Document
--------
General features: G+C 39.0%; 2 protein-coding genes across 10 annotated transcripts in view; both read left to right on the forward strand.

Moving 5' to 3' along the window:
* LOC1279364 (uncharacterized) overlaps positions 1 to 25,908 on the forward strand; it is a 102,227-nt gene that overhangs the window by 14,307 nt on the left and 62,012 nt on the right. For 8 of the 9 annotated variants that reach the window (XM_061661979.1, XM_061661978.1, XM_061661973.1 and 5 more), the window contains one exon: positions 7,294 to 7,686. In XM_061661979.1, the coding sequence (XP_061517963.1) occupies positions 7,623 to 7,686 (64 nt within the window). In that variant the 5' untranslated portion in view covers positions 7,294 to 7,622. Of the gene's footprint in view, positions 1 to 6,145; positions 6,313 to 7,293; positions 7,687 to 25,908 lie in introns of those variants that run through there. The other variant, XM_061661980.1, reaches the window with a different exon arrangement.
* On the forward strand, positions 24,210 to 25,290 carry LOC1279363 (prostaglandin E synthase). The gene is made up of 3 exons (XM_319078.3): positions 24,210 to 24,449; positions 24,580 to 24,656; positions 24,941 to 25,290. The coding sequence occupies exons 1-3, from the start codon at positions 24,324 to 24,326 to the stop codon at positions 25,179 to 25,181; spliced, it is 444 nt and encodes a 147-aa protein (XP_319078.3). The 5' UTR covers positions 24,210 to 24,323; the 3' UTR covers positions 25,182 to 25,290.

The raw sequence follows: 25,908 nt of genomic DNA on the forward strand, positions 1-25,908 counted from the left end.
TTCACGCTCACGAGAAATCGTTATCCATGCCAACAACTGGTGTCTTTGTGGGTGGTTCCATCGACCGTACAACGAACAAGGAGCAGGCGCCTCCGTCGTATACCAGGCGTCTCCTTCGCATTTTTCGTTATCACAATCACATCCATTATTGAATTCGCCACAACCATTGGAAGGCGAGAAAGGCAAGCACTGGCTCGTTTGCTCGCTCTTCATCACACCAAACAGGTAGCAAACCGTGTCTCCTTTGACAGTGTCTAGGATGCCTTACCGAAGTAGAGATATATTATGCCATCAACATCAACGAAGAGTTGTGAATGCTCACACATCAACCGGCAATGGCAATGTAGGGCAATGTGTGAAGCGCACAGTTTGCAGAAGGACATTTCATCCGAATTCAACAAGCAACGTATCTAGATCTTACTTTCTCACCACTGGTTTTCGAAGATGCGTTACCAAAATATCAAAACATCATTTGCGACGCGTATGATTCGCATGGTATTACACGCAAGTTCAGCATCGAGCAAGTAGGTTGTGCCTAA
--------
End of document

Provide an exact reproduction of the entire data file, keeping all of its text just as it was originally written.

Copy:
General features: G+C 39.0%; 2 protein-coding genes across 10 annotated transcripts in view; both read left to right on the forward strand.

Moving 5' to 3' along the window:
* LOC1279364 (uncharacterized) overlaps positions 1 to 25,908 on the forward strand; it is a 102,227-nt gene that overhangs the window by 14,307 nt on the left and 62,012 nt on the right. For 8 of the 9 annotated variants that reach the window (XM_061661979.1, XM_061661978.1, XM_061661973.1 and 5 more), the window contains one exon: positions 7,294 to 7,686. In XM_061661979.1, the coding sequence (XP_061517963.1) occupies positions 7,623 to 7,686 (64 nt within the window). In that variant the 5' untranslated portion in view covers positions 7,294 to 7,622. Of the gene's footprint in view, positions 1 to 6,145; positions 6,313 to 7,293; positions 7,687 to 25,908 lie in introns of those variants that run through there. The other variant, XM_061661980.1, reaches the window with a different exon arrangement.
* On the forward strand, positions 24,210 to 25,290 carry LOC1279363 (prostaglandin E synthase). The gene is made up of 3 exons (XM_319078.3): positions 24,210 to 24,449; positions 24,580 to 24,656; positions 24,941 to 25,290. The coding sequence occupies exons 1-3, from the start codon at positions 24,324 to 24,326 to the stop codon at positions 25,179 to 25,181; spliced, it is 444 nt and encodes a 147-aa protein (XP_319078.3). The 5' UTR covers positions 24,210 to 24,323; the 3' UTR covers positions 25,182 to 25,290.

The raw sequence follows: 25,908 nt of genomic DNA on the forward strand, positions 1-25,908 counted from the left end.
TTCACGCTCACGAGAAATCGTTATCCATGCCAACAACTGGTGTCTTTGTGGGTGGTTCCATCGACCGTACAACGAACAAGGAGCAGGCGCCTCCGTCGTATACCAGGCGTCTCCTTCGCATTTTTCGTTATCACAATCACATCCATTATTGAATTCGCCACAACCATTGGAAGGCGAGAAAGGCAAGCACTGGCTCGTTTGCTCGCTCTTCATCACACCAAACAGGTAGCAAACCGTGTCTCCTTTGACAGTGTCTAGGATGCCTTACCGAAGTAGAGATATATTATGCCATCAACATCAACGAAGAGTTGTGAATGCTCACACATCAACCGGCAATGGCAATGTAGGGCAATGTGTGAAGCGCACAGTTTGCAGAAGGACATTTCATCCGAATTCAACAAGCAACGTATCTAGATCTTACTTTCTCACCACTGGTTTTCGAAGATGCGTTACCAAAATATCAAAACATCATTTGCGACGCGTATGATTCGCATGGTATTACACGCAAGTTCAGCATCGAGCAAGTAGGTTGTGCCTAA